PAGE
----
Senate Democrats are staking out cybersecurity
as a priority for this Congress after Congress failed last session to
compromise on legislation to address a growing threat both sides acknowledge.
Commerce Committee Chairman Jay Rockefeller (D-W.Va.) has introduced a bill, S.
21, which essentially declares that the Congress should take bipartisan
legislative action on cybersecurity. If past is prologue, it will be easier
said than done.
speaking, the initial bills in a new Senate session serve to stake out the
majority leaders' legislative priorities.
21, the Cybersecurity and American Cyber Competitiveness Act of 2013,
is essentially a statement of principal and an outline for hoped-for action.
bill tees up the cybersecurity issue as one of serious threats to the U.S. economy and security
and the solution as coming from "a new model of public-private
collaboration, which fits the realities of the 21st century."
and Democrats were not able to compromise on a bill in the last Congress.
The House passed a version that emphasized information sharing and insulating
businesses from liability for that sharing. Democrats in the Senate wanted
voluntary cyberprotection standards, but Republicans saw those as morphing into
bill includes a "sense of the Senate" portion that calls for a
bipartisan bill 1) enhancing security and resiliency, 2) creating mechanisms
for sharing cyberthreat info; 3) improving risk assessment; 4) promting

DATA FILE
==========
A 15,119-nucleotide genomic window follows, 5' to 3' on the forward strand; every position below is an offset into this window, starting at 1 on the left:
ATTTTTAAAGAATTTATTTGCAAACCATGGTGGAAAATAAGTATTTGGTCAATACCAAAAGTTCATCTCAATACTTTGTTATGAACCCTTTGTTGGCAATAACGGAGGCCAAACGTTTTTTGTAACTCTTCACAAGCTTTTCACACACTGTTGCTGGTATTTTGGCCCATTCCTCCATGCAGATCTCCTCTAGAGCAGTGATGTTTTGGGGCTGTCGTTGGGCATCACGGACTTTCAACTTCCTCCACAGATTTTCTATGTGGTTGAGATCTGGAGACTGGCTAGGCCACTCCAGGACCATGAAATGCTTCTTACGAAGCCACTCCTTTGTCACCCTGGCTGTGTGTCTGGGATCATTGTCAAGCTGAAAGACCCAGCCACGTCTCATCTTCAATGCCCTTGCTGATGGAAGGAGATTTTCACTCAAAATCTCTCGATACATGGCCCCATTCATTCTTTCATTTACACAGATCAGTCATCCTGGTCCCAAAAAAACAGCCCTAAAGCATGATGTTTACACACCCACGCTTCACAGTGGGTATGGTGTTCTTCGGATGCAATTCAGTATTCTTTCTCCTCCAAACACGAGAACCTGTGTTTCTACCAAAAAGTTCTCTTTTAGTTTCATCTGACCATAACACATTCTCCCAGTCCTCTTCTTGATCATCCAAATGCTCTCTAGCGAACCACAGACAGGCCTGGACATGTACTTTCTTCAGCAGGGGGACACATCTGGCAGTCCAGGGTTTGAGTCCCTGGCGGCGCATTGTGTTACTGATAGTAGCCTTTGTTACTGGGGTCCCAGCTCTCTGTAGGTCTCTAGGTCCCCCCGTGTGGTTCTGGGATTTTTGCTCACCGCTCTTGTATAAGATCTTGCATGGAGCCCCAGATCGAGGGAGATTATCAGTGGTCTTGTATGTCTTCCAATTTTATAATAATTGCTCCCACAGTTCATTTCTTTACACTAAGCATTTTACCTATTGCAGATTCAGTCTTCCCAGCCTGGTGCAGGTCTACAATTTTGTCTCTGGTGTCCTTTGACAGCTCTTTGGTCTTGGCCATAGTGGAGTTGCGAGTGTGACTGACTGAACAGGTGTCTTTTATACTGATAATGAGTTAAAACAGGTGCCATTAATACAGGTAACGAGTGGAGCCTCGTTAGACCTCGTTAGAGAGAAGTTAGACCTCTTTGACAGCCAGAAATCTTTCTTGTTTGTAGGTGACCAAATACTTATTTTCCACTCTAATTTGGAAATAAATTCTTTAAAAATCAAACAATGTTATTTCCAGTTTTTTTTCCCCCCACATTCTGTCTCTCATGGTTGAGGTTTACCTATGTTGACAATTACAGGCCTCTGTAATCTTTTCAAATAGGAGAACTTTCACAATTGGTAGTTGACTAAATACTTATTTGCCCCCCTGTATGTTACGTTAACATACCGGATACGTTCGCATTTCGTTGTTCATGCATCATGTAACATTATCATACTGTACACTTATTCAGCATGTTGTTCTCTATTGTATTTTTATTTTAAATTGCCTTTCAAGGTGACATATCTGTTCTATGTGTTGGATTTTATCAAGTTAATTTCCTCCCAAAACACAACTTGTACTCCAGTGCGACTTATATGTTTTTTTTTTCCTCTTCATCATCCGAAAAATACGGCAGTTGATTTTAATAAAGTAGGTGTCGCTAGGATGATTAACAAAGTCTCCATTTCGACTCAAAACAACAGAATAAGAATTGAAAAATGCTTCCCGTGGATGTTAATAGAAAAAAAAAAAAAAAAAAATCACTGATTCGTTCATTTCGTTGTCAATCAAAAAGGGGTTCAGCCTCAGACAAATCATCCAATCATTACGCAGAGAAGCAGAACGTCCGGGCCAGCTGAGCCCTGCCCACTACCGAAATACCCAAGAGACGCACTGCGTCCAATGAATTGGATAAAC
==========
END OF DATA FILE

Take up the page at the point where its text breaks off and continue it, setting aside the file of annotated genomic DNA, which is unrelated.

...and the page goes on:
research and development; 5) promoting training; 6) mitigating identity theft;
7) enhancing diplomacy; 8) expanding investigational tools; 9) protecting
my five years of work on cyber, our military and national security officials
and our country's top business executives have made it abundantly clear that
the serious threats to our country grow every day," said Rockefeller.
"The private sector and the government must work together to secure the
networks that are vital to American businesses and communities. It is a
priority this year to act on comprehensive cybersecurity legislation.
a press conference Wednesday, Greg Walden (R-Ore.), chair of the House
Communications Subcommittee, said the message he drew from three cybersecurity
hearings he held in the last Congress was "first do no harm; don't
overregulate." He said he thought the House bill had found "the right
spot" going forward, with its emphasis on information sharing. "When
you get too prescriptive, the bad guys know what the good guys are held
accountable to, then they figure a way around it."
said it was "a delicate area, but a serious one," and that he
continued to have conversations with the heads of the relevant committees.
President has threatened to issue an executive order on voluntary cybersecurity
standards. Walden said that Congress' response to that would be limited, but
added that he hoped the President would "hold off on that" and work
with Congress to find common ground. He also said it was incumbent upon those
about to be regulated by that executive order "to make their views known."
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